The two- and three-column layouts we see in such abundance and in Figure 6-7 are a result of inertia, to a degree. Before CSS became reasonably well supported, markup tables were the only available means of exercising any control whatsoever over page layout, short of abusing Flash or images with mapped links.
Figure 6-7. The source order of those elements is #main–#header–#bodyCopy–#sidebar–#footer; each ordinal is mated with the float and clear values that apply to that element
Once simplified, typical layout table markup often looked something like this:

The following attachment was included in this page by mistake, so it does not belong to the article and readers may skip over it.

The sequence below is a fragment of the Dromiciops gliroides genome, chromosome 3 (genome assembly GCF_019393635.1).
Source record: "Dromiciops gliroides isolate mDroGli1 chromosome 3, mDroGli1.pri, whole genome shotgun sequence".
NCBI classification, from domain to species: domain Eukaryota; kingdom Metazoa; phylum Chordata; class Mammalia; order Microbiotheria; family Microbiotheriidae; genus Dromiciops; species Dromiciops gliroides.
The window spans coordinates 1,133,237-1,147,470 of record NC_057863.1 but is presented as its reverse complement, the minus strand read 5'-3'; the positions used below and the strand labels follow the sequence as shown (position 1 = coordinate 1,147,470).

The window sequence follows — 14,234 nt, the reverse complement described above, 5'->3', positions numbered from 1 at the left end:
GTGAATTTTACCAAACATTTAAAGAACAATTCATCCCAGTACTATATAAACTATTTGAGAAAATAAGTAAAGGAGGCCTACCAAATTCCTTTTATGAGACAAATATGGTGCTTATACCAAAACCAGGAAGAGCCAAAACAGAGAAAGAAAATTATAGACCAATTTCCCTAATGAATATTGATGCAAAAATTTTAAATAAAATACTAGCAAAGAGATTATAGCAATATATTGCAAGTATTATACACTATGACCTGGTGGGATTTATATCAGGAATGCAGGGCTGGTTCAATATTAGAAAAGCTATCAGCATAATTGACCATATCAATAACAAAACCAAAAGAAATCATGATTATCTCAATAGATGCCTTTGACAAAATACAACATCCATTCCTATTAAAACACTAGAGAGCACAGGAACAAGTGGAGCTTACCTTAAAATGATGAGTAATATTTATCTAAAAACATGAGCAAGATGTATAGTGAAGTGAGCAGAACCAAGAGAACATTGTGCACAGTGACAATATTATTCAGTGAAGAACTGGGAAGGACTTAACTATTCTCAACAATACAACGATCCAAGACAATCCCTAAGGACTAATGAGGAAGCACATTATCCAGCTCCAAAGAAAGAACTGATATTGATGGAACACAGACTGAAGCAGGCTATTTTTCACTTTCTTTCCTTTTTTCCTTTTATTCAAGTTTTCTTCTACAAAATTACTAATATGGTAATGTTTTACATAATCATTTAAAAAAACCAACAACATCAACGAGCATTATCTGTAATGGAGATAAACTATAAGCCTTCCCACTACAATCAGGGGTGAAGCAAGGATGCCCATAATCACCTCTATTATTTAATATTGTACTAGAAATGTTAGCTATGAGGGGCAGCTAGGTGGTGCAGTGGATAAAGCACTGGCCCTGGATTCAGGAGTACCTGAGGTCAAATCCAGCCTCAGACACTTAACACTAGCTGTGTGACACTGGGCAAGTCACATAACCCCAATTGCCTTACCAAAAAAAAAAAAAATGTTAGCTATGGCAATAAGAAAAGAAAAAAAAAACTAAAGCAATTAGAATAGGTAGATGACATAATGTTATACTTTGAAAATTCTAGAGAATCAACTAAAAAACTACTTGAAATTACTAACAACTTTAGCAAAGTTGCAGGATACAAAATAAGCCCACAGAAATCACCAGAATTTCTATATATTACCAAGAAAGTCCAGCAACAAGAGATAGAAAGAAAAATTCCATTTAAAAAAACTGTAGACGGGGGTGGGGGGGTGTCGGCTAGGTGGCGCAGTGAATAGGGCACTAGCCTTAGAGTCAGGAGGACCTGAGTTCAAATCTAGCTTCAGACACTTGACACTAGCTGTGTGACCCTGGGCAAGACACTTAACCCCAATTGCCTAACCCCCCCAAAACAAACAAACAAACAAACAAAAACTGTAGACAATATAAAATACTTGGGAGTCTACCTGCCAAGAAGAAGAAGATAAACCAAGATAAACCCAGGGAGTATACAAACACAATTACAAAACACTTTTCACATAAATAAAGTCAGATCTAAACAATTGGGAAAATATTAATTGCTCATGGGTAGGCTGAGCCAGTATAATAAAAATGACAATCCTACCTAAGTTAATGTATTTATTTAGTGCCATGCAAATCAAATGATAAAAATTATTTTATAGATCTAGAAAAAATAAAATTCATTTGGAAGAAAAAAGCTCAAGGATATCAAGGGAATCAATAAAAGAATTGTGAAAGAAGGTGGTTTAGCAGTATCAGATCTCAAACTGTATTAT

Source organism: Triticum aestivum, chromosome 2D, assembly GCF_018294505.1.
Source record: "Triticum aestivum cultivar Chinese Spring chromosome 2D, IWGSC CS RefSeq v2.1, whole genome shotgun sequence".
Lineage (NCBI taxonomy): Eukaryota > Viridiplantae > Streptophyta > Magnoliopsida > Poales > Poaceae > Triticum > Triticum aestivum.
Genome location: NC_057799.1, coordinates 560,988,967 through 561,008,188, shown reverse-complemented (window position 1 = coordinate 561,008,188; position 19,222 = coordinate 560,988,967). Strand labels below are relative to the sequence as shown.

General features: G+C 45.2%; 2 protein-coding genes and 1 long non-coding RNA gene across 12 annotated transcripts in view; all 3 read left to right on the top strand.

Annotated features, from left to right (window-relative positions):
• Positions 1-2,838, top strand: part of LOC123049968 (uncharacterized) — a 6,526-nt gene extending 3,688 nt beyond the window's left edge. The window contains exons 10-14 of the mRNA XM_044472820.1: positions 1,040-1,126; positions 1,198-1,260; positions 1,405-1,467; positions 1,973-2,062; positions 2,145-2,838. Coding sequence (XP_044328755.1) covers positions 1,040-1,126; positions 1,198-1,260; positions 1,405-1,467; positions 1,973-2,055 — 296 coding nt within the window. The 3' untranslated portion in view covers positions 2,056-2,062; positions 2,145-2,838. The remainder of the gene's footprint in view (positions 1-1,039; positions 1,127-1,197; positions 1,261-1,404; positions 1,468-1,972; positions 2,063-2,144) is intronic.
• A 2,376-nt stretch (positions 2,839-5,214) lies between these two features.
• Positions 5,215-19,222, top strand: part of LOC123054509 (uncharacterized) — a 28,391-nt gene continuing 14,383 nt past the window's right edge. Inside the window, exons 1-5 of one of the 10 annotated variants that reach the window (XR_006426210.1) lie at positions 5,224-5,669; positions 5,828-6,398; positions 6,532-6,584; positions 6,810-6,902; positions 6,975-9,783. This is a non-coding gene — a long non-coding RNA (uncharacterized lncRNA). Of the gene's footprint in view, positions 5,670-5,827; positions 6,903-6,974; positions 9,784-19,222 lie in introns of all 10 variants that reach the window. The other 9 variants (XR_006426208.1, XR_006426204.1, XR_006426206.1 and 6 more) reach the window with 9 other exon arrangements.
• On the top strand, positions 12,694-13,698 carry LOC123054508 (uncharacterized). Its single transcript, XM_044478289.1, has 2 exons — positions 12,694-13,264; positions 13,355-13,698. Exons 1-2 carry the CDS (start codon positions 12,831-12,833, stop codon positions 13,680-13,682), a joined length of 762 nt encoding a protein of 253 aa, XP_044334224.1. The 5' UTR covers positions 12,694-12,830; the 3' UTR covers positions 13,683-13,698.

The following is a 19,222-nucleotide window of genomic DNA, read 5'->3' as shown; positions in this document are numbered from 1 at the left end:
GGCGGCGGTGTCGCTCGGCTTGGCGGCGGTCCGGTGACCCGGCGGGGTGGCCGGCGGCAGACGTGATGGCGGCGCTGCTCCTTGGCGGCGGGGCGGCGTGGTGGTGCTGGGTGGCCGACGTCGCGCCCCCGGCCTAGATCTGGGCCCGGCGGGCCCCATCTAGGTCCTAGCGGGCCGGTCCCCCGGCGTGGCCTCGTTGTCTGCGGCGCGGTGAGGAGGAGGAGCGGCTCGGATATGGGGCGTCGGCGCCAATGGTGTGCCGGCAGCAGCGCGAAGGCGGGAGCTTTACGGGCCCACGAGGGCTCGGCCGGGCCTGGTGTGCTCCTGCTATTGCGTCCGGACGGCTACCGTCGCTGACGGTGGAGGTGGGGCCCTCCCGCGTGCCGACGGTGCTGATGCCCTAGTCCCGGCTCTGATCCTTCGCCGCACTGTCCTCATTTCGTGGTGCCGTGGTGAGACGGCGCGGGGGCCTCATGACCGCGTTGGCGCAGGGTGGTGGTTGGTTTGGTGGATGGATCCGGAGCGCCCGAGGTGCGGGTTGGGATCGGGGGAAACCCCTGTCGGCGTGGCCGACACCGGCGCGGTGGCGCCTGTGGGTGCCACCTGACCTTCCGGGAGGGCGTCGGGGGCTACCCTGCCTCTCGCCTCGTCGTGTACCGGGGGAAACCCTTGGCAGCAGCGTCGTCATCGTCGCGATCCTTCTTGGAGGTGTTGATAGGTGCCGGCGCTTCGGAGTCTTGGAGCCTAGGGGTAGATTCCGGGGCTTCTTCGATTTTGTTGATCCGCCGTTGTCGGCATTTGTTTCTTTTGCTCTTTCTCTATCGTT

<div align="center"> <table width="768"> <tr> <td colspan="2">This is the page header.</td> </tr> <tr> <td width="160">This is the sidebar.</td> <td>This is the principal content.</td> </tr> <tr> <td colspan="2">This is the footer.</td> </tr> </table> </div>
In practice, the tables that were put into production were vastly more complicated. For one thing, they would include extra rows and cells populated with shim content and inserted to create negative space in page layouts. For example, in early 2002 I drew up a table intended for use in an email campaign that had 40 columns in it, although no section of the layout had more than 4 physical columns. The balance was required to account for rules and changes to the layout grid that were made from one section to the next.
Experienced markup technologists ...